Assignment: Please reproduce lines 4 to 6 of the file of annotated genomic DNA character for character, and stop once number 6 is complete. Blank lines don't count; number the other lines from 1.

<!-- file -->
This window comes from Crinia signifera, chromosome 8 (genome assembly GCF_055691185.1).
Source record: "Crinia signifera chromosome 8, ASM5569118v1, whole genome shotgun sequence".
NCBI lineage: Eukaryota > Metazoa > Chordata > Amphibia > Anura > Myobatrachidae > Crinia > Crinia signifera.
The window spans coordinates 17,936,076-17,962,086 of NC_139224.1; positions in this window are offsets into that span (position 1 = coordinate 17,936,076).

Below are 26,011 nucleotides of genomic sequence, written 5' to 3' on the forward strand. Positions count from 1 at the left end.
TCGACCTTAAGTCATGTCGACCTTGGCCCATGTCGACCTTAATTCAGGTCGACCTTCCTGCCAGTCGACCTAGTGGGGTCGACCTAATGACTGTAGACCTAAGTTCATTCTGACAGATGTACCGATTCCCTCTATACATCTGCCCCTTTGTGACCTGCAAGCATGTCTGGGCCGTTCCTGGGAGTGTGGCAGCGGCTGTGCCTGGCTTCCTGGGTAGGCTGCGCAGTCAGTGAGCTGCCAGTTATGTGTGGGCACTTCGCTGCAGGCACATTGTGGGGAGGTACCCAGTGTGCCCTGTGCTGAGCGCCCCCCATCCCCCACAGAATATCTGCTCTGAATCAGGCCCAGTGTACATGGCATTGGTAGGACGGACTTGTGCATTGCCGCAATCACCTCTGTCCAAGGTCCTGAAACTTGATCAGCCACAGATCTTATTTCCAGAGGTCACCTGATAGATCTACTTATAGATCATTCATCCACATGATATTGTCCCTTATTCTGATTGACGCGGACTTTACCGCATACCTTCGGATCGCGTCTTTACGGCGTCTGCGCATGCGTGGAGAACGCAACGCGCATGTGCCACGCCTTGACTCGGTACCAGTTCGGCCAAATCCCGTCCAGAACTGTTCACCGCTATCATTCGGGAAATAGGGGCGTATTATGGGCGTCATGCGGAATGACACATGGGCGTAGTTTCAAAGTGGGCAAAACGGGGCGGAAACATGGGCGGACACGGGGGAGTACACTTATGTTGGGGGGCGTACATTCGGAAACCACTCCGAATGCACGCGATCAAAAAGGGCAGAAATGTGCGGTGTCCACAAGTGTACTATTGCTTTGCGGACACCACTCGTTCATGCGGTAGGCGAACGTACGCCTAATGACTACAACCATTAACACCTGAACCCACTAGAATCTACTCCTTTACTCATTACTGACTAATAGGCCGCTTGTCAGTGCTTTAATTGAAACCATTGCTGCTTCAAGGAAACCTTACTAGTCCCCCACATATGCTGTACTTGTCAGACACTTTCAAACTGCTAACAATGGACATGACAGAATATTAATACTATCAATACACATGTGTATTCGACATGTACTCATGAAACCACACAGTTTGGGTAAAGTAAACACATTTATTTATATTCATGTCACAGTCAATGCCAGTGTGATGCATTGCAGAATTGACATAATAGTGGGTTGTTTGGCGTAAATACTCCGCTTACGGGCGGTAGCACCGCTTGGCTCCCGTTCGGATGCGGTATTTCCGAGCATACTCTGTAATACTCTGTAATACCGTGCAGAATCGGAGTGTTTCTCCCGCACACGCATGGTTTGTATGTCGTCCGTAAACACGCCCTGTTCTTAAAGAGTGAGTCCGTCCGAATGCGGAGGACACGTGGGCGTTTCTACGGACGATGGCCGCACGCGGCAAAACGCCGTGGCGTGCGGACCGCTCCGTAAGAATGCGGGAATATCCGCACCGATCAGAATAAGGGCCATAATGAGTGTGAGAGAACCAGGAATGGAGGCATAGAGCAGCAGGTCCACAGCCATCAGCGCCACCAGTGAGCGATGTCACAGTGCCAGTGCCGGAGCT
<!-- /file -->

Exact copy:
The window spans coordinates 17,936,076-17,962,086 of NC_139224.1; positions in this window are offsets into that span (position 1 = coordinate 17,936,076).

Below are 26,011 nucleotides of genomic sequence, written 5' to 3' on the forward strand. Positions count from 1 at the left end.
TCGACCTTAAGTCATGTCGACCTTGGCCCATGTCGACCTTAATTCAGGTCGACCTTCCTGCCAGTCGACCTAGTGGGGTCGACCTAATGACTGTAGACCTAAGTTCATTCTGACAGATGTACCGATTCCCTCTATACATCTGCCCCTTTGTGACCTGCAAGCATGTCTGGGCCGTTCCTGGGAGTGTGGCAGCGGCTGTGCCTGGCTTCCTGGGTAGGCTGCGCAGTCAGTGAGCTGCCAGTTATGTGTGGGCACTTCGCTGCAGGCACATTGTGGGGAGGTACCCAGTGTGCCCTGTGCTGAGCGCCCCCCATCCCCCACAGAATATCTGCTCTGAATCAGGCCCAGTGTACATGGCATTGGTAGGACGGACTTGTGCATTGCCGCAATCACCTCTGTCCAAGGTCCTGAAACTTGATCAGCCACAGATCTTATTTCCAGAGGTCACCTGATAGATCTACTTATAGATCATTCATCCACATGATATTGTCCCTTATTCTGATTGACGCGGACTTTACCGCATACCTTCGGATCGCGTCTTTACGGCGTCTGCGCATGCGTGGAGAACGCAACGCGCATGTGCCACGCCTTGACTCGGTACCAGTTCGGCCAAATCCCGTCCAGAACTGTTCACCGCTATCATTCGGGAAATAGGGGCGTATTATGGGCGTCATGCGGAATGACACATGGGCGTAGTTTCAAAGTGGGCAAAACGGGGCGGAAACATGGGCGGACACGGGGGAGTACACTTATGTTGGGGGGCGTACATTCGGAAACCACTCCGAATGCACGCGATCAAAAAGGGCAGAAATGTGCGGTGTCCACAAGTGTACTATTGCTTTGCGGACACCACTCGTTCATGCGGTAGGCGAACGTACGCCTAATGACTACAACCATTAACACCTGAACCCACTAGAATCTACTCCTTTACTCATTACTGACTAATAGGCCGCTTGTCAGTGCTTTAATTGAAACCATTGCTGCTTCAAGGAAACCTTACTAGTCCCCCACATATGCTGTACTTGTCAGACACTTTCAAACTGCTAACAATGGACATGACAGAATATTAATACTATCAATACACATGTGTATTCGACATGTACTCATGAAACCACACAGTTTGGGTAAAGTAAACACATTTATTTATATTCATGTCACAGTCAATGCCAGTGTGATGCATTGCAGAATTGACATAATAGTGGGTTGTTTGGCGTAAATACTCCGCTTACGGGCGGTAGCACCGCTTGGCTCCCGTTCGGATGCGGTATTTCCGAGCATACTCTGTAATACTCTGTAATACCGTGCAGAATCGGAGTGTTTCTCCCGCACACGCATGGTTTGTATGTCGTCCGTAAACACGCCCTGTTCTTAAAGAGTGAGTCCGTCCGAATGCGGAGGACACGTGGGCGTTTCTACGGACGATGGCCGCACGCGGCAAAACGCCGTGGCGTGCGGACCGCTCCGTAAGAATGCGGGAATATCCGCACCGATCAGAATAAGGGCCATAATGAGTGTGAGAGAACCAGGAATGGAGGCATAGAGCAGCAGGTCCACAGCCATCAGCGCCACCAGTGAGCGATGTCACAGTGCCAGTGCCGGAGCT